It’s impossible to avoid painful puns when talking about the animal health sector so let’s get one out of the way immediately.
August Equity has an amazing pedigree in investing in animal health. Successfully-exited investments have included Independent Vetcare (IVC), the veterinary clinic consolidator that was founded by August in 2011 and was sold first to Summit Partners, and Scandinavian behemoth EQT, who have themselves recently sold a minority interest to Nestle (in the US, Mars are a major veterinary clinics operator as well as owning pet food, diagnostics and dog genomics businesses). Then there’s VetPartners, which we exited to BC Partners in 2019 in a £700m EV transaction, and Origin, a consolidation in the food-production sector that was sold in 2018.
We still hold two assets. The first is Pet Cremation Services (PCS), the UK’s largest pet cremation and clinical waste disposal operator. The latest investment was Hallmarq, a global provider of advanced veterinary imaging solutions, in December 2018.
One of the major roles of lower mid-market private equity firms like August is to identify sectors that are facing pressures (regulatory, financial, demographic) to consolidate and to create, buy and build strategies that grow companies large enough to be attractive to trade, larger PE or for IPO in certain circumstances.
Recognising market trends
Early on at August, we recognised two fundamental shifts in the small animal veterinary sector – namely the humanisation of pets and the decline in appetite for younger vets to want to buy out retiring older vets. By humanisation of pets, we mean the propensity of people to treat their pets emotionally like members of the family, rather than working animals. This means that they look on their pets as individual personalities that deserve to live long, healthy and happy lives. In conjunction with rapid advances in preventative healthcare, diagnostics and treatment, the veterinary services sector has benefited from above inflation growth for a number of years and has also been recession resilient.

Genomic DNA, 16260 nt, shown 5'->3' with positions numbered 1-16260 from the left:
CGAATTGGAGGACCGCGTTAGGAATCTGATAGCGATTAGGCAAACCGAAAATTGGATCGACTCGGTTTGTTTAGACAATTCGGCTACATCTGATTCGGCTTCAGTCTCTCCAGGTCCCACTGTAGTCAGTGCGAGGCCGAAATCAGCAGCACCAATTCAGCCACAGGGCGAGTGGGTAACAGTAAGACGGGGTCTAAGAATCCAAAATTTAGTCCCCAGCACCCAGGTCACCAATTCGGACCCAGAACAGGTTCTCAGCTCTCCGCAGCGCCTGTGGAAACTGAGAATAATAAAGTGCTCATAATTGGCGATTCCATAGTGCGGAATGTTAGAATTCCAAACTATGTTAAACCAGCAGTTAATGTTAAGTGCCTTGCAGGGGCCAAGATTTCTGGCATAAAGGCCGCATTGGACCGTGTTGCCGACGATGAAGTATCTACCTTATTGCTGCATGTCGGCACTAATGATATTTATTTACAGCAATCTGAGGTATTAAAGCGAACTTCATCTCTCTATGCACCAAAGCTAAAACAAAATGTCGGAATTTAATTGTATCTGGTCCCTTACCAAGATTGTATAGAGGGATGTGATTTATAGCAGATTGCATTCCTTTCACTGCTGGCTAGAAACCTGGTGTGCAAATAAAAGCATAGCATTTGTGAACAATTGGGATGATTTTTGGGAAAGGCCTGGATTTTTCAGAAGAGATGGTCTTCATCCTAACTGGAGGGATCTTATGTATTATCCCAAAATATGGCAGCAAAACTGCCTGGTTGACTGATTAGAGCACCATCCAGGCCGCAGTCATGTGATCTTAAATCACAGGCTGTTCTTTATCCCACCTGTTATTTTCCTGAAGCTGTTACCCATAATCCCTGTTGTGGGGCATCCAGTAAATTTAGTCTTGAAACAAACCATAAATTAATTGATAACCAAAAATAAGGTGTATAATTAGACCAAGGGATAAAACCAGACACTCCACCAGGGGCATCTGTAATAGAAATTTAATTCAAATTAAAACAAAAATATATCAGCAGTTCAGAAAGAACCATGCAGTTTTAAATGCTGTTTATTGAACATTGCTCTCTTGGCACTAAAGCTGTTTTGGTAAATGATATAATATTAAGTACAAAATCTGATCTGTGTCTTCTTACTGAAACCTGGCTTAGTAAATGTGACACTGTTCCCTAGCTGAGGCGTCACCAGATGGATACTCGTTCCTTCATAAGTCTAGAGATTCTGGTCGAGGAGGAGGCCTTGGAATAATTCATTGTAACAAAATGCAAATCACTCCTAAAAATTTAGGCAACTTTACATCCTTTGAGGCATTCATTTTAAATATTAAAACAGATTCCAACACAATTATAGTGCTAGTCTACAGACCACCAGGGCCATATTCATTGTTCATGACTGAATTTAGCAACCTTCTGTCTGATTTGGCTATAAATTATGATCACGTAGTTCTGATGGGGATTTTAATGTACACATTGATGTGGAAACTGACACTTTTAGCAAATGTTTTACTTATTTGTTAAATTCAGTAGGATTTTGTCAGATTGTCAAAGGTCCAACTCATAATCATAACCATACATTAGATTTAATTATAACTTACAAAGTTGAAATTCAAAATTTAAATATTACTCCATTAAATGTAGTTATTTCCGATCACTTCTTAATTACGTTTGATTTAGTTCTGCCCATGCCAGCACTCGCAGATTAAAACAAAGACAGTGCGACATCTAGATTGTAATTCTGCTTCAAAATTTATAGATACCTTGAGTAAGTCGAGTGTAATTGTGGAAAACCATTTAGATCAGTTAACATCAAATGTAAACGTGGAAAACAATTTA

The nature of the UK veterinary sector – populated by small businesses facing increasing regulatory requirements around employment, health and safety, and environmental legislation – meant that veterinary surgeon owners wistfully thought of the days when they could just spend their time doing what they loved: caring for animals.
Consolidation enabled these vendors the option to realise value for the businesses that they’d created and to get back to the operating table, rather than spending days at the computer table doing admin. The professionalisation of clinics allows for better working environments with less working hours, and more chance of managed career development for younger vets. In creating IVC and the VetPartners, August recognised both the initial opportunity to consolidate the market and then the continued depth of opportunity to give our own investors strong financial returns.
Identifying potential for growth
This continued humanisation of pets has fed the other strategy used by PE firms in our market segment, which is to identify companies that are family or founder owned and need help to grow (financially or strategically), which also have strong organic growth potential. Both PCS and Hallmarq fit into this category.
Pet owners want their pets to be given the respect and love at the end of their lives that they received during their lives and PCS’s cremation service allows that. Owners also want their pets to receive exactly the standard of clinical diagnostic intervention that they too receive in hospital. Hallmarq’s MRI machines enable vets to get high quality images reliably and quickly, giving veterinary surgeons all the information that they need to make often vital treatment decisions.
Why the humanisation of pets will not go away
We are increasingly recognising the health benefits that pets bring their human carers and this will further drive pet ownership across the world and subsequent need for services and products. At August, we are on the look-out for the next opportunities in this sector, both in the UK and Europe, so that we can play a part in helping animals while, at the same time, making great returns for our investors.